I will say, however, that the little Leica has proved to be a star. It took 62,515 photos up to its replacement by a newer camera in August 2015. It has come out of retirement once or twice since, and currently has 63,591 shots under its belt. But it's still functioning perfectly. In the course of ten and a half years' use, it has acquired some small signs of wear and tear, but it's still remarkably handsome. This was it in May 2017, and it looks just the same now in January 2020.

Maybe I do take proper care of my stuff, so that it lasts well. But I think there must be high quality built in, to look like this after so much use. 

So why this post?

Well, by the second half of 2019 I was starting to take a renewed interest in using a ‘proper’ camera. I continued to be highly satisfied with the photographic output of my Samsung Galaxy S8+ phone. It was excellent, no other word, for taking perfect 'record shots' of whatever caught my attention. It got everything right, and its camera was easy to deploy, at least in Automatic mode. I loved the large bright screen: what an aid to composition! And its low-light abilities were impressive - hence my ever-greater fascination with dimly lit church interiors! Its processing power ensured that everything was as sharp as could be. No wonder I enjoyed using it.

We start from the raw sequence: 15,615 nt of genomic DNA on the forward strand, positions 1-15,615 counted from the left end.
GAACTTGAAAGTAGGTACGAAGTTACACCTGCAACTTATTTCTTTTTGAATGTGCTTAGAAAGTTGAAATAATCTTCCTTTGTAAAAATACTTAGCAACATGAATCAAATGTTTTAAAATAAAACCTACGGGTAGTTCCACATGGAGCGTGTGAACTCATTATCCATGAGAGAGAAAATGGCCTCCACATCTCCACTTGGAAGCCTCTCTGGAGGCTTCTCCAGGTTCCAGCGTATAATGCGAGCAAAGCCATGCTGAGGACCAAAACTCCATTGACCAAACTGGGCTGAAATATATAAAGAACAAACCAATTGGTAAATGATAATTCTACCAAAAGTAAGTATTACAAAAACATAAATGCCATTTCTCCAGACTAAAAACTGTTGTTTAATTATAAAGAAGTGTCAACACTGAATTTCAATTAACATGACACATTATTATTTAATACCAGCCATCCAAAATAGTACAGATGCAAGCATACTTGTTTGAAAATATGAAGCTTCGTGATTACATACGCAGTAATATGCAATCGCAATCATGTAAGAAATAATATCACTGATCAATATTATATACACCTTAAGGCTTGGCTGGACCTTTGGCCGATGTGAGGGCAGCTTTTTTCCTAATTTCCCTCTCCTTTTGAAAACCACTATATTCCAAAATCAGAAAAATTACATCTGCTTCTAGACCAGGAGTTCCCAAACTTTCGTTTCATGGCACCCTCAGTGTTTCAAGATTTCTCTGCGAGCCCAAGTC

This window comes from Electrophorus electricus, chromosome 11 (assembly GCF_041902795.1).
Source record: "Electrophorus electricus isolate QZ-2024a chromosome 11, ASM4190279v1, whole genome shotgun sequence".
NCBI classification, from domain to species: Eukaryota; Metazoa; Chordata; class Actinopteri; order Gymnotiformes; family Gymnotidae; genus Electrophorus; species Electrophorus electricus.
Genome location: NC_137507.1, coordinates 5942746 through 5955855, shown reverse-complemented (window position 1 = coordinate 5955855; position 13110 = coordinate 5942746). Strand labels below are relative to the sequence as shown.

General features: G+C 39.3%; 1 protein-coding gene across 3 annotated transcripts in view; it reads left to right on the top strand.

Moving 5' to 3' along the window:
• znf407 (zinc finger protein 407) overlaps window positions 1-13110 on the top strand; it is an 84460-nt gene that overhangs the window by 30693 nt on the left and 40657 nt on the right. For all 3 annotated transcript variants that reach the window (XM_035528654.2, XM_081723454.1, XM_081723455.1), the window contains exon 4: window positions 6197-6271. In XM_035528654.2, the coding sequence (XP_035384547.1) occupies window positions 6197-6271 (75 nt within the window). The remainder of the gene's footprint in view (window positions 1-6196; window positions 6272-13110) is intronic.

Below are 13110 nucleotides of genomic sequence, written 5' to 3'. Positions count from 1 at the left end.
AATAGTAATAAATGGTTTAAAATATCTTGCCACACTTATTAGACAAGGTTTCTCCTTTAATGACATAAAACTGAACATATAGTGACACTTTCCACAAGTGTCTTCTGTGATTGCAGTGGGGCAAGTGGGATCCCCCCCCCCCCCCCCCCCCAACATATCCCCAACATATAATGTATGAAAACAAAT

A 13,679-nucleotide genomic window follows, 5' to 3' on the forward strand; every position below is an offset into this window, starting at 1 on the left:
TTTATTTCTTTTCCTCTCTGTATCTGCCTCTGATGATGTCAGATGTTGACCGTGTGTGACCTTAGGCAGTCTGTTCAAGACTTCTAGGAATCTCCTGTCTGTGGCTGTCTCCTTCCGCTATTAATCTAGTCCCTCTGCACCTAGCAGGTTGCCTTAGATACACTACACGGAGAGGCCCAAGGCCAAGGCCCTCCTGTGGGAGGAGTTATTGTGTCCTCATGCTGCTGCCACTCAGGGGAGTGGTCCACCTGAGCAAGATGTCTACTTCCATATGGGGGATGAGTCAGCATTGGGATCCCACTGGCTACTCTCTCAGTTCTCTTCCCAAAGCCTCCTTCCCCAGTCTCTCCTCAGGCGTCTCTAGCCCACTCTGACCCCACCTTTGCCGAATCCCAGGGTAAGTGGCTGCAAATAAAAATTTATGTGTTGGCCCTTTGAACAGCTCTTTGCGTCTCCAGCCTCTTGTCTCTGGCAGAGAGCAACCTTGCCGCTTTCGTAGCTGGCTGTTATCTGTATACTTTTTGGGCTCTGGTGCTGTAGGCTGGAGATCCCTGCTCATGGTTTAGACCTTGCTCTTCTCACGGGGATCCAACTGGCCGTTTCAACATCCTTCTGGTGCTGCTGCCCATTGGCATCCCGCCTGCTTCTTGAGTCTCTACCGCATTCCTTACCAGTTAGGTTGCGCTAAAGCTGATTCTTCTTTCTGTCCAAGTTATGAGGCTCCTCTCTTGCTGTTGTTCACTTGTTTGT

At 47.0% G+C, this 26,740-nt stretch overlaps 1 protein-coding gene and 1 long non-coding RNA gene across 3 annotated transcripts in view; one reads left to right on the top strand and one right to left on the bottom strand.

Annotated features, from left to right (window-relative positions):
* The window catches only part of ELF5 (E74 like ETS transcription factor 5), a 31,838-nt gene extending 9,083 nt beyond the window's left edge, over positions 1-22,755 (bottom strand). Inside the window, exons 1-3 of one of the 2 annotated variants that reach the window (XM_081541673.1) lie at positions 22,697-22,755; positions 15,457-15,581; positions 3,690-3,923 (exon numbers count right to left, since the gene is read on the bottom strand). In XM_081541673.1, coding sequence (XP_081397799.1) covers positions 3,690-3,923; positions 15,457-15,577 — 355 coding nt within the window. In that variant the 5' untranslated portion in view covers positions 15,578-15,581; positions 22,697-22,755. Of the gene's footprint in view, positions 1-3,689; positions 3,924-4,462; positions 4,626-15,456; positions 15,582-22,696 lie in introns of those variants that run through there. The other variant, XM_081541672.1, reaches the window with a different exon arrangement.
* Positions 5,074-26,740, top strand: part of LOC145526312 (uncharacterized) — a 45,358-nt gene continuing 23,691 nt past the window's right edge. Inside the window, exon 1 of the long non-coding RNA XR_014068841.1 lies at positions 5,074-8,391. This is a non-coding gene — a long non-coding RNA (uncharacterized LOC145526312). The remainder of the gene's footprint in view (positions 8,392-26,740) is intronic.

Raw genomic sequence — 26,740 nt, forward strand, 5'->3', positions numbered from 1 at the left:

Except that the camera on the S8+ had a fixed aperture of f/1.7 (nice and fast, but no choice about depth of field) and no optical zoom (although you could safely crop in afterwards to simulate, say, a x2 zoom). Its creative possibilities were limited because the controls were limited, even in Pro mode. And there no dials, levers and buttons. Just whatever a finger could do on the touchscreen. And sometimes a hasty finger made unwanted things happen, messing up the shot.